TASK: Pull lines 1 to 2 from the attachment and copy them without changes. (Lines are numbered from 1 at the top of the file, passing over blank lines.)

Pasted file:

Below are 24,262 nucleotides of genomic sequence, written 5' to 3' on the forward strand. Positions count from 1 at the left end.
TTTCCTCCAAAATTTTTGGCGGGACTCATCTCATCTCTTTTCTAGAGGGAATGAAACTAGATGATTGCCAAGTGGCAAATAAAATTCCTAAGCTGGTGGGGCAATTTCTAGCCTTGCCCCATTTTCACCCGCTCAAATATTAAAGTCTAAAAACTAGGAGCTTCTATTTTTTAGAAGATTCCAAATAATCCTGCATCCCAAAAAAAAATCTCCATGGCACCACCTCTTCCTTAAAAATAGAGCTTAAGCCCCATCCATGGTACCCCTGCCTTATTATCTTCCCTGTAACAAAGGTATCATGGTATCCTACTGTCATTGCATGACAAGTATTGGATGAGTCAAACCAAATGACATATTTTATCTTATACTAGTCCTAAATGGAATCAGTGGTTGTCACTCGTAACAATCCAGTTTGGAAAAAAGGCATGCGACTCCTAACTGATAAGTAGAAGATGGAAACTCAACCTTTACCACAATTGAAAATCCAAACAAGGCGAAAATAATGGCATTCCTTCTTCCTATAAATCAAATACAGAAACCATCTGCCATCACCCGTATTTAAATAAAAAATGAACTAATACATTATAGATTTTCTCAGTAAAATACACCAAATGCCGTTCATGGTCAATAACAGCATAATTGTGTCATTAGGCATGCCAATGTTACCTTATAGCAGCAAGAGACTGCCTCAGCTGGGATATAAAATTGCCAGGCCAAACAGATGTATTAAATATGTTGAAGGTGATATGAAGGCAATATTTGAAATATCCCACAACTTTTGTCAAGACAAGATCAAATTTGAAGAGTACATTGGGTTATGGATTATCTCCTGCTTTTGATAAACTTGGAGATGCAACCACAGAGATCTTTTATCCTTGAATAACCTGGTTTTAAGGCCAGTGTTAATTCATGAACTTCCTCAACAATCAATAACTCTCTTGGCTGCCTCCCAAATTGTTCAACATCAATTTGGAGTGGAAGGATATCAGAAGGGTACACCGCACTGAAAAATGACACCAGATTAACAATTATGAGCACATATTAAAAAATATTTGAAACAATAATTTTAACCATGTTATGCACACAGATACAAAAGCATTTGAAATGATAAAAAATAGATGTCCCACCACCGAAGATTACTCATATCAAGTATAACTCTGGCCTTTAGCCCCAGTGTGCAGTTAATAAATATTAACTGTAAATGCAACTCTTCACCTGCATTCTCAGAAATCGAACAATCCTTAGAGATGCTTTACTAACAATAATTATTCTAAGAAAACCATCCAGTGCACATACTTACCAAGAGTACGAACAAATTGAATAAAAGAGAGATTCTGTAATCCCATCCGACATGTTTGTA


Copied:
Below are 24,262 nucleotides of genomic sequence, written 5' to 3' on the forward strand. Positions count from 1 at the left end.
TTTCCTCCAAAATTTTTGGCGGGACTCATCTCATCTCTTTTCTAGAGGGAATGAAACTAGATGATTGCCAAGTGGCAAATAAAATTCCTAAGCTGGTGGGGCAATTTCTAGCCTTGCCCCATTTTCACCCGCTCAAATATTAAAGTCTAAAAACTAGGAGCTTCTATTTTTTAGAAGATTCCAAATAATCCTGCATCCCAAAAAAAAATCTCCATGGCACCACCTCTTCCTTAAAAATAGAGCTTAAGCCCCATCCATGGTACCCCTGCCTTATTATCTTCCCTGTAACAAAGGTATCATGGTATCCTACTGTCATTGCATGACAAGTATTGGATGAGTCAAACCAAATGACATATTTTATCTTATACTAGTCCTAAATGGAATCAGTGGTTGTCACTCGTAACAATCCAGTTTGGAAAAAAGGCATGCGACTCCTAACTGATAAGTAGAAGATGGAAACTCAACCTTTACCACAATTGAAAATCCAAACAAGGCGAAAATAATGGCATTCCTTCTTCCTATAAATCAAATACAGAAACCATCTGCCATCACCCGTATTTAAATAAAAAATGAACTAATACATTATAGATTTTCTCAGTAAAATACACCAAATGCCGTTCATGGTCAATAACAGCATAATTGTGTCATTAGGCATGCCAATGTTACCTTATAGCAGCAAGAGACTGCCTCAGCTGGGATATAAAATTGCCAGGCCAAACAGATGTATTAAATATGTTGAAGGTGATATGAAGGCAATATTTGAAATATCCCACAACTTTTGTCAAGACAAGATCAAATTTGAAGAGTACATTGGGTTATGGATTATCTCCTGCTTTTGATAAACTTGGAGATGCAACCACAGAGATCTTTTATCCTTGAATAACCTGGTTTTAAGGCCAGTGTTAATTCATGAACTTCCTCAACAATCAATAACTCTCTTGGCTGCCTCCCAAATTGTTCAACATCAATTTGGAGTGGAAGGATATCAGAAGGGTACACCGCACTGAAAAATGACACCAGATTAACAATTATGAGCACATATTAAAAAATATTTGAAACAATAATTTTAACCATGTTATGCACACAGATACAAAAGCATTTGAAATGATAAAAAATAGATGTCCCACCACCGAAGATTACTCATATCAAGTATAACTCTGGCCTTTAGCCCCAGTGTGCAGTTAATAAATATTAACTGTAAATGCAACTCTTCACCTGCATTCTCAGAAATCGAACAATCCTTAGAGATGCTTTACTAACAATAATTATTCTAAGAAAACCATCCAGTGCACATACTTACCAAGAGTACGAACAAATTGAATAAAAGAGAGATTCTGTAATCCCATCCGACATGTTTGTA